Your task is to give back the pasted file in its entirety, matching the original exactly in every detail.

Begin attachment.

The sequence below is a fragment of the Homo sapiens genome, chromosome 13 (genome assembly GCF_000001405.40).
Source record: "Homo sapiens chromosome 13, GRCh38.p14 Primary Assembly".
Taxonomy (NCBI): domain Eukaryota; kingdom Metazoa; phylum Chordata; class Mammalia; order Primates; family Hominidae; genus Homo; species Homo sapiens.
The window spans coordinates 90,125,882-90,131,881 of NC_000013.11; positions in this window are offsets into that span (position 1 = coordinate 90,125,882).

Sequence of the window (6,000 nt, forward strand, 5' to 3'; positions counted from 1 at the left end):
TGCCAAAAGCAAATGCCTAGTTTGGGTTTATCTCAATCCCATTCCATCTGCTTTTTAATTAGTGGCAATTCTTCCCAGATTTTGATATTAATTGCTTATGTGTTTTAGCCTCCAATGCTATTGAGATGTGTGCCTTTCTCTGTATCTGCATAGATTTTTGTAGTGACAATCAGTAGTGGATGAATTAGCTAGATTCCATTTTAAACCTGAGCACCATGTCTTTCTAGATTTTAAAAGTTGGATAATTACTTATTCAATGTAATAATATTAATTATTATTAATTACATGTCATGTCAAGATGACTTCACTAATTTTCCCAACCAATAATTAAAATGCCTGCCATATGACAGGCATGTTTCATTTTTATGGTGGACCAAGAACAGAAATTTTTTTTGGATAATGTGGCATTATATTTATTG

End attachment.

The sequence below is a fragment of the Homo sapiens genome, chromosome 13 (genome assembly GCF_000001405.40).
Source record: "Homo sapiens chromosome 13, GRCh38.p14 Primary Assembly".
Taxonomy (NCBI): domain Eukaryota; kingdom Metazoa; phylum Chordata; class Mammalia; order Primates; family Hominidae; genus Homo; species Homo sapiens.
The window spans coordinates 90,125,882-90,131,881 of NC_000013.11; positions in this window are offsets into that span (position 1 = coordinate 90,125,882).

Sequence of the window (6,000 nt, forward strand, 5' to 3'; positions counted from 1 at the left end):
TGCCAAAAGCAAATGCCTAGTTTGGGTTTATCTCAATCCCATTCCATCTGCTTTTTAATTAGTGGCAATTCTTCCCAGATTTTGATATTAATTGCTTATGTGTTTTAGCCTCCAATGCTATTGAGATGTGTGCCTTTCTCTGTATCTGCATAGATTTTTGTAGTGACAATCAGTAGTGGATGAATTAGCTAGATTCCATTTTAAACCTGAGCACCATGTCTTTCTAGATTTTAAAAGTTGGATAATTACTTATTCAATGTAATAATATTAATTATTATTAATTACATGTCATGTCAAGATGACTTCACTAATTTTCCCAACCAATAATTAAAATGCCTGCCATATGACAGGCATGTTTCATTTTTATGGTGGACCAAGAACAGAAATTTTTTTTGGATAATGTGGCATTATATTTATTG